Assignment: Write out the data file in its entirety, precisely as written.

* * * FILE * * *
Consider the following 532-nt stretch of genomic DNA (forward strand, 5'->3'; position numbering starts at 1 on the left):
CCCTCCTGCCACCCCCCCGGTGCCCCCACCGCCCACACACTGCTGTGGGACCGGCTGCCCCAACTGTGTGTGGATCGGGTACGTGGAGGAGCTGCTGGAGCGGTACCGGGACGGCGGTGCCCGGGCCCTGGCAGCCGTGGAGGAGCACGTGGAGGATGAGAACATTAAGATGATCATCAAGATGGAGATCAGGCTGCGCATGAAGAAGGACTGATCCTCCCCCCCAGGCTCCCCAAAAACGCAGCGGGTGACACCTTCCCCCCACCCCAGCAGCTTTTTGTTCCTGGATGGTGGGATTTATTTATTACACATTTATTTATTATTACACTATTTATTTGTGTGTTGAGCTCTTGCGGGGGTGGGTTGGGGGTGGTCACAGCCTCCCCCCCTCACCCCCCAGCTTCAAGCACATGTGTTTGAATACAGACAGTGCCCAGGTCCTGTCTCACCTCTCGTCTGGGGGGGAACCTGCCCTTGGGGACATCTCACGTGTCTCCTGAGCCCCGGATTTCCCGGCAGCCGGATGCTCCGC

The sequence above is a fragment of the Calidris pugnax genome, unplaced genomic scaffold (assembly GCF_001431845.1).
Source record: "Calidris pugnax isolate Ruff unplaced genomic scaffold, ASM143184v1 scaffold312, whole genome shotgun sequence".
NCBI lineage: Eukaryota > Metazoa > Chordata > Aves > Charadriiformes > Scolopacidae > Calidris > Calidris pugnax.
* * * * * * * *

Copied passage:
Consider the following 532-nt stretch of genomic DNA (forward strand, 5'->3'; position numbering starts at 1 on the left):
CCCTCCTGCCACCCCCCCGGTGCCCCCACCGCCCACACACTGCTGTGGGACCGGCTGCCCCAACTGTGTGTGGATCGGGTACGTGGAGGAGCTGCTGGAGCGGTACCGGGACGGCGGTGCCCGGGCCCTGGCAGCCGTGGAGGAGCACGTGGAGGATGAGAACATTAAGATGATCATCAAGATGGAGATCAGGCTGCGCATGAAGAAGGACTGATCCTCCCCCCCAGGCTCCCCAAAAACGCAGCGGGTGACACCTTCCCCCCACCCCAGCAGCTTTTTGTTCCTGGATGGTGGGATTTATTTATTACACATTTATTTATTATTACACTATTTATTTGTGTGTTGAGCTCTTGCGGGGGTGGGTTGGGGGTGGTCACAGCCTCCCCCCCTCACCCCCCAGCTTCAAGCACATGTGTTTGAATACAGACAGTGCCCAGGTCCTGTCTCACCTCTCGTCTGGGGGGGAACCTGCCCTTGGGGACATCTCACGTGTCTCCTGAGCCCCGGATTTCCCGGCAGCCGGATGCTCCGC

The sequence above is a fragment of the Calidris pugnax genome, unplaced genomic scaffold (assembly GCF_001431845.1).
Source record: "Calidris pugnax isolate Ruff unplaced genomic scaffold, ASM143184v1 scaffold312, whole genome shotgun sequence".
NCBI lineage: Eukaryota > Metazoa > Chordata > Aves > Charadriiformes > Scolopacidae > Calidris > Calidris pugnax.